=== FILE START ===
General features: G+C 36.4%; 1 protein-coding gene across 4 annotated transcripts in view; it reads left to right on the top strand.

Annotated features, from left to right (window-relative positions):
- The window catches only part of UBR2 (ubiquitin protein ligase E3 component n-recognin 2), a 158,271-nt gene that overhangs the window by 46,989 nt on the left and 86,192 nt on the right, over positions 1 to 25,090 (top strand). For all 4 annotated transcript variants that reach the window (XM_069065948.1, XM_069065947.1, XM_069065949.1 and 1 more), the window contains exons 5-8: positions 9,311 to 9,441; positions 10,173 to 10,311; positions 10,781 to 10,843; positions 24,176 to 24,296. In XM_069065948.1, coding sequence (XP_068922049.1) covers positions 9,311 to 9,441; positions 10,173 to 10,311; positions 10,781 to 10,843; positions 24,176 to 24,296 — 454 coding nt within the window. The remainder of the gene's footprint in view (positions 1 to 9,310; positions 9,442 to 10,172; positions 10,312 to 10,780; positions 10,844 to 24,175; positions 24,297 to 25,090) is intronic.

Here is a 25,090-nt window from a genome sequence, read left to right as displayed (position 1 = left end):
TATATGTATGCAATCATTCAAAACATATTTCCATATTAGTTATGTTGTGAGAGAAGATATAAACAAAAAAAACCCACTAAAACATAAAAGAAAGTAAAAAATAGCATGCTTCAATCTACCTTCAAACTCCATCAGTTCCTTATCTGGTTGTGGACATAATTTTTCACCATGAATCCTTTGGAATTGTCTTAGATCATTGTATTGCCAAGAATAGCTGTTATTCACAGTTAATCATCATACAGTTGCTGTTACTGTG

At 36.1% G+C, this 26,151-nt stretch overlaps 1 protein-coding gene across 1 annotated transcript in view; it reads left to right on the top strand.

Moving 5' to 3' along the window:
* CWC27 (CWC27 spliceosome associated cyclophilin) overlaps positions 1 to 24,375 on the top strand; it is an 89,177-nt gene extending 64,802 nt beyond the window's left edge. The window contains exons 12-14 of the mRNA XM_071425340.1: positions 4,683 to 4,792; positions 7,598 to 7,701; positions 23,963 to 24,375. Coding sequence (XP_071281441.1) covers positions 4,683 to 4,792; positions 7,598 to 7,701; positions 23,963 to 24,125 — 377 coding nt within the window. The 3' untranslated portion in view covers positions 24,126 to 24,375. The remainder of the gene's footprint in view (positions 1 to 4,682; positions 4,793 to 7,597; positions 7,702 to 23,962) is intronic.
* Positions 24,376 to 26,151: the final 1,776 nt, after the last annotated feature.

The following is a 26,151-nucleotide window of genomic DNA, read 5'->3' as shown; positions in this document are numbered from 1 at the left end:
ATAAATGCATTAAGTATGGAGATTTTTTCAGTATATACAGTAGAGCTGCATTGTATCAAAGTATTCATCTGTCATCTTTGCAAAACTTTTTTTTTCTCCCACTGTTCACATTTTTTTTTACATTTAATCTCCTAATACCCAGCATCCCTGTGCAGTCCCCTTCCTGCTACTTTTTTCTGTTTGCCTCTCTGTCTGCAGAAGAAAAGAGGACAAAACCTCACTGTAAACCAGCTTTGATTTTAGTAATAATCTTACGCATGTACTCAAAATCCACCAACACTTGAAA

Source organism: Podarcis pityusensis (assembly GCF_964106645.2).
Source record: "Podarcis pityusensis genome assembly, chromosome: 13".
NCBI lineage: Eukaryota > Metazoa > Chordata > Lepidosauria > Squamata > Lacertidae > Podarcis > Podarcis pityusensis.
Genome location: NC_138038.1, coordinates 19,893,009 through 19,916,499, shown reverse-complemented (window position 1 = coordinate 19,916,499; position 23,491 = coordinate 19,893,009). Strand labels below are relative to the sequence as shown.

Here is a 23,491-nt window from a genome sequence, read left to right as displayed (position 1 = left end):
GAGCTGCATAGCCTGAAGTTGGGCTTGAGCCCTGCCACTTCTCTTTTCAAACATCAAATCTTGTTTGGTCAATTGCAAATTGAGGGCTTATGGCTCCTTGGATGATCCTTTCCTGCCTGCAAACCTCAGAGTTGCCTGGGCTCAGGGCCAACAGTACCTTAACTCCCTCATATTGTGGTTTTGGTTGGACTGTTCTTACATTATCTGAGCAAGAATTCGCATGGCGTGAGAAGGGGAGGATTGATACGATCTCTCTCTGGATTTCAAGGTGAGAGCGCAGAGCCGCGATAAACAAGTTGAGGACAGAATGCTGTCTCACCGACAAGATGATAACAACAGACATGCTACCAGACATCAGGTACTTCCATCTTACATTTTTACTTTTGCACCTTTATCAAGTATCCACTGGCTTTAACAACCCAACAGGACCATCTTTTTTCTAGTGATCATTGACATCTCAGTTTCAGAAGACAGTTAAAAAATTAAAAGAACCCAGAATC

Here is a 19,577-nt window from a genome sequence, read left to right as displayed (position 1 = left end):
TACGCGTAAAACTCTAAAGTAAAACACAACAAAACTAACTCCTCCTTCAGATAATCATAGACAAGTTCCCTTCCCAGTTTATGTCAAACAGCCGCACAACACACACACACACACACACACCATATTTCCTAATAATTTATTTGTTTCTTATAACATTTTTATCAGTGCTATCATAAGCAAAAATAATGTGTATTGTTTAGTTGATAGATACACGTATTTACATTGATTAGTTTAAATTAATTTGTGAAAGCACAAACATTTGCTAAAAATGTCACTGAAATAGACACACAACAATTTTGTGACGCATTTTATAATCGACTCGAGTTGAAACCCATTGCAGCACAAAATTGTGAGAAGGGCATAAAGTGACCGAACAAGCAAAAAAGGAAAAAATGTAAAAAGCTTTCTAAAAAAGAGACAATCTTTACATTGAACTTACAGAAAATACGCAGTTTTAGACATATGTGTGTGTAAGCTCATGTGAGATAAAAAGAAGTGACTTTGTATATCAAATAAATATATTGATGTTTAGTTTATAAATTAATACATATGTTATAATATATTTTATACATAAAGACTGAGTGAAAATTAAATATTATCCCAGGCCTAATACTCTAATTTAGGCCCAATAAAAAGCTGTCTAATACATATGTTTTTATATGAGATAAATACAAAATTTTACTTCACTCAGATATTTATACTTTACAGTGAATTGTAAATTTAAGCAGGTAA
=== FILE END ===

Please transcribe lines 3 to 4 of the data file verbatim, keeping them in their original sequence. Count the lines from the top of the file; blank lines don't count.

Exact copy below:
- The window catches only part of UBR2 (ubiquitin protein ligase E3 component n-recognin 2), a 158,271-nt gene that overhangs the window by 46,989 nt on the left and 86,192 nt on the right, over positions 1 to 25,090 (top strand). For all 4 annotated transcript variants that reach the window (XM_069065948.1, XM_069065947.1, XM_069065949.1 and 1 more), the window contains exons 5-8: positions 9,311 to 9,441; positions 10,173 to 10,311; positions 10,781 to 10,843; positions 24,176 to 24,296. In XM_069065948.1, coding sequence (XP_068922049.1) covers positions 9,311 to 9,441; positions 10,173 to 10,311; positions 10,781 to 10,843; positions 24,176 to 24,296 — 454 coding nt within the window. The remainder of the gene's footprint in view (positions 1 to 9,310; positions 9,442 to 10,172; positions 10,312 to 10,780; positions 10,844 to 24,175; positions 24,297 to 25,090) is intronic.

Here is a 25,090-nt window from a genome sequence, read left to right as displayed (position 1 = left end):